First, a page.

European Council President Donald Tusk addresses the European Parliament during a debate on the conclusions of last March 17 and 18 European Council meeting and the outcome of the EU-Turkey summit, at the European Parliament in Strasbourg, France, April 13, 2016. REUTERS/Vincent Kessler(reuters_tickers)
By Ercan Gurses and Alastair Macdonald
GAZIANTEP, Turkey/BRUSSELS (Reuters) - Turkey's president needs a thicker skin against criticism, a senior EU official suggested as European leaders try to shore up support at home for their deal with Ankara to hold back migrants.
Former Polish prime minister Donald Tusk, who chairs EU summits, was visiting a refugee camp at Gaziantep near the Syrian border on Saturday with German Chancellor Angela Merkel and was asked about Turkish President Tayyip Erdogan's legal moves against critical media, including a German comedian.
Tusk said press freedom was a "permanent topic" of his talks with Turkish leaders which have produced the deal under which Turkey is taking back all refugees and migrants who reach Greek islands in return for concessions from the European Union.
Recalling his own jailing in the 1980s for opposing Poland's communist government, Tusk recalled that Erdogan, too, had been imprisoned in 1999 for criticising Turkey's then rulers.
"Thirty years ago, I was imprisoned for being critical of the regime," Tusk said late on Saturday. "My good friend, President Erdogan, 15 years later also had a similar experience for expressing his views."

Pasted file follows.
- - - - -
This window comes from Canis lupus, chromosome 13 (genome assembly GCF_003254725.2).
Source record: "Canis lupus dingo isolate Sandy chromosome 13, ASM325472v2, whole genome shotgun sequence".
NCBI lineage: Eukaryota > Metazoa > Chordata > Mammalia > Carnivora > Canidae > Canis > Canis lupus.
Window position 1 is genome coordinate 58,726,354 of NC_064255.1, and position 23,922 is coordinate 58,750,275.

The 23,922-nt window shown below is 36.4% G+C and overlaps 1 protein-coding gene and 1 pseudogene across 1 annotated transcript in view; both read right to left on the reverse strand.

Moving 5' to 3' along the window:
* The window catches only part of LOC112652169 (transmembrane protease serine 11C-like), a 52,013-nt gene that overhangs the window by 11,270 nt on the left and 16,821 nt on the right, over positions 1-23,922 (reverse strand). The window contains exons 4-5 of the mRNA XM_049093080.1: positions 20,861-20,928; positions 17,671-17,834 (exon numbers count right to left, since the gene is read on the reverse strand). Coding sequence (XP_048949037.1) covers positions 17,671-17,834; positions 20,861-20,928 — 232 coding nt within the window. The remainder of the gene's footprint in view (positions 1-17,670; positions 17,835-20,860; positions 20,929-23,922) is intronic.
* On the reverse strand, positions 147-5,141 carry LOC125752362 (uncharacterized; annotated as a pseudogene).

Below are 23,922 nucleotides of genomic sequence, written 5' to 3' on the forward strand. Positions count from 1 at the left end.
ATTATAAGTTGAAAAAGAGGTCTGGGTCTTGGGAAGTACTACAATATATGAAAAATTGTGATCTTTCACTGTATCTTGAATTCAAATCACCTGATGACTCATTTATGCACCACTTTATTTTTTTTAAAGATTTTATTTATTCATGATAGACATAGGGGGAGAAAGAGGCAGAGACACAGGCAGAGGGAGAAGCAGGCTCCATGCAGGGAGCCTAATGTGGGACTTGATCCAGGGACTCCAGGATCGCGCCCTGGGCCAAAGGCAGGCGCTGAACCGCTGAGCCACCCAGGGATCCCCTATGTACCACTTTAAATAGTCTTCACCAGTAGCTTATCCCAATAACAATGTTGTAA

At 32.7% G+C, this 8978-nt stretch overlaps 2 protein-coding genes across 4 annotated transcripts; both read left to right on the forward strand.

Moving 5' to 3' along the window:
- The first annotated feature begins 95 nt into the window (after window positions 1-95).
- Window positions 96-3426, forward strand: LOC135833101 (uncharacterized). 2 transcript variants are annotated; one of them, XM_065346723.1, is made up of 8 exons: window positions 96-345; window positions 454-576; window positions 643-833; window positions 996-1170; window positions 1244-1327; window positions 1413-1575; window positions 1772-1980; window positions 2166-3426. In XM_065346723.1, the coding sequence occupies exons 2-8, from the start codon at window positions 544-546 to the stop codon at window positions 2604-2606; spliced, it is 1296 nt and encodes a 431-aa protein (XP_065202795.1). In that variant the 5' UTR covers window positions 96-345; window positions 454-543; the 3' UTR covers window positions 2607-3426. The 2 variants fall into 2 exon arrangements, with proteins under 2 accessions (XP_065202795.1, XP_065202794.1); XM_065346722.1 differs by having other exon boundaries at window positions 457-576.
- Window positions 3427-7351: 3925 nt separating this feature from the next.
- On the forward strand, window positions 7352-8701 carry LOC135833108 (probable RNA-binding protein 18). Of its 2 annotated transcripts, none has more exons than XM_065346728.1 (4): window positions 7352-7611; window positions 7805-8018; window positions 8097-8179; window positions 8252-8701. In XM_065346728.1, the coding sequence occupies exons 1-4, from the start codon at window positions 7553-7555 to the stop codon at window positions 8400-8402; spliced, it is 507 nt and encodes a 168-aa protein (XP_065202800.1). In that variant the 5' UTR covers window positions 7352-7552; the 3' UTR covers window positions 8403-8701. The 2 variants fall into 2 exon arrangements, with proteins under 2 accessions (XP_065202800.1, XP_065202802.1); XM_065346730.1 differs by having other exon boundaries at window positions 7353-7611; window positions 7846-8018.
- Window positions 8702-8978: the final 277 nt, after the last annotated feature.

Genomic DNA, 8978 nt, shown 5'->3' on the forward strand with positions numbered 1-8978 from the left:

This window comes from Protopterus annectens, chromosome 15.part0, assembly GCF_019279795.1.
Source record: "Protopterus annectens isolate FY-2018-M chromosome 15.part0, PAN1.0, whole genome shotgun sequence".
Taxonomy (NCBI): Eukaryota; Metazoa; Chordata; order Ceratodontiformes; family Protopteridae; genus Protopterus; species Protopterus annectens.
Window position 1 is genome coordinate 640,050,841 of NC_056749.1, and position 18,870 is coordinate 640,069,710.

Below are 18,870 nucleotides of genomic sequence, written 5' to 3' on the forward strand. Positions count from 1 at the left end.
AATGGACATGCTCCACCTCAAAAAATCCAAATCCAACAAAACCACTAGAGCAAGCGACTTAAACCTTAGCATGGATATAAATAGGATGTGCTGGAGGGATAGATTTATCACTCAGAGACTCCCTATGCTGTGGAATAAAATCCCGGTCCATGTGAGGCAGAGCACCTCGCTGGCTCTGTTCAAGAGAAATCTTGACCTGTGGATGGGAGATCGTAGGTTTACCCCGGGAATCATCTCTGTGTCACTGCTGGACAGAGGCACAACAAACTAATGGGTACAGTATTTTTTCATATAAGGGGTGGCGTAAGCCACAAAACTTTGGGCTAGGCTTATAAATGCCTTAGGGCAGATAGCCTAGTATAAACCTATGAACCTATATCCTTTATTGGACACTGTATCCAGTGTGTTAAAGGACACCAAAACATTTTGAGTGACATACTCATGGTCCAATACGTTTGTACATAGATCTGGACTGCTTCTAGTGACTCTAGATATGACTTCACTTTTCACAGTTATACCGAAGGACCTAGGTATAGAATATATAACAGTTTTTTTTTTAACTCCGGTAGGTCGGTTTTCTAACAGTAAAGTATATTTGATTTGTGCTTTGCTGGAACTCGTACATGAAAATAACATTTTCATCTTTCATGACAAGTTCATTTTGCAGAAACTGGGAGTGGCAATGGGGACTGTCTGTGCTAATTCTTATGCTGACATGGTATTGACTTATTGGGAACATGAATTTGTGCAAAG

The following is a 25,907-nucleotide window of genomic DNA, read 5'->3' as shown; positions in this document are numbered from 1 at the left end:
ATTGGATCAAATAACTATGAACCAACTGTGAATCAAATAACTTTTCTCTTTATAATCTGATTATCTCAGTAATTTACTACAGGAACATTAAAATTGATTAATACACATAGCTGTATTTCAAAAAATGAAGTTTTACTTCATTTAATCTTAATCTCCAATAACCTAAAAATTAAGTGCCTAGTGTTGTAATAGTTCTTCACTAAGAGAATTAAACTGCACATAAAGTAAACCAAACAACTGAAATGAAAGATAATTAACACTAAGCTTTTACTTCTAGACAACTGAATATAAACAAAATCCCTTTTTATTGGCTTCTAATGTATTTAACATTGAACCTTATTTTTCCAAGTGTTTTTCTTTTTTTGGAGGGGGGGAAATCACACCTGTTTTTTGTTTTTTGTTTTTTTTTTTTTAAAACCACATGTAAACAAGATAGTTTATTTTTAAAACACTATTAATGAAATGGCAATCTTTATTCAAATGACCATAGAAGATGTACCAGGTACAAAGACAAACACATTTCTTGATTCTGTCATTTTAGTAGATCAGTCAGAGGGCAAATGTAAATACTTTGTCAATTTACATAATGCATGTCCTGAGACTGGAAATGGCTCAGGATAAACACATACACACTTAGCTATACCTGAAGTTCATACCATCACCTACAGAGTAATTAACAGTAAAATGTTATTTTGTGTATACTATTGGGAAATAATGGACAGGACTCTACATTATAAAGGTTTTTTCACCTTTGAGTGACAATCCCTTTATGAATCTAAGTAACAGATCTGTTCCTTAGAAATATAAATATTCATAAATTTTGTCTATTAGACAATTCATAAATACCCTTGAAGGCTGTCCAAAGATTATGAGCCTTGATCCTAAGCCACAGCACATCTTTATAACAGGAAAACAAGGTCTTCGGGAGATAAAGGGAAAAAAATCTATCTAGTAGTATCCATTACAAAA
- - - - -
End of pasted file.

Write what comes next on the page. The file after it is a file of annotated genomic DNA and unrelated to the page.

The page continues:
Criticism of Turkey in Europe poses an obstacle to the deal struck by European Union leaders with Ankara last month because approval of the EU's side of the bargain, notably waiving visas for Turkish travellers by June, requires support in the European Parliament.
Many EU lawmakers criticise Erdogan's crackdown on critics, including a lawsuit against a comedian in Germany.
Tusk said: "As a politician, I have learned and accepted to have a thick skin and I have no expectation that the press will treat me with special care; quite the opposite.
"And the line between criticism, insult and defamation is very thin and relative. The moment politicians begin to decide which is which can mean the end of the freedom of expression, in Europe, in Turkey, in Africa, in Russia, everywhere."
Prosecutors have opened more than 1,800 cases against people for insulting Erdogan since he became president in 2014, the justice minister said last month. Those targeted include journalists, cartoonists and even children.
"This struggle will not end until we shut the last mouth up that expresses hatred to our country and people's history, values and culture," Erdogan said in a speech in the southern city of Adana on Sunday.
"We won't turn the other cheek to those who slap us."
While focused on the problems in Turkey, Tusk has also criticised Russian President Vladimir Putin as well as his right-wing successors in Poland, whose moves to curb the independence of the public broadcaster have prompted inquiries from the European Union and European rights bodies.
(Additional reporting by Akin Aytekin; Writing by Alastair Macdonald; Editing by David Dolan and Alison Williams)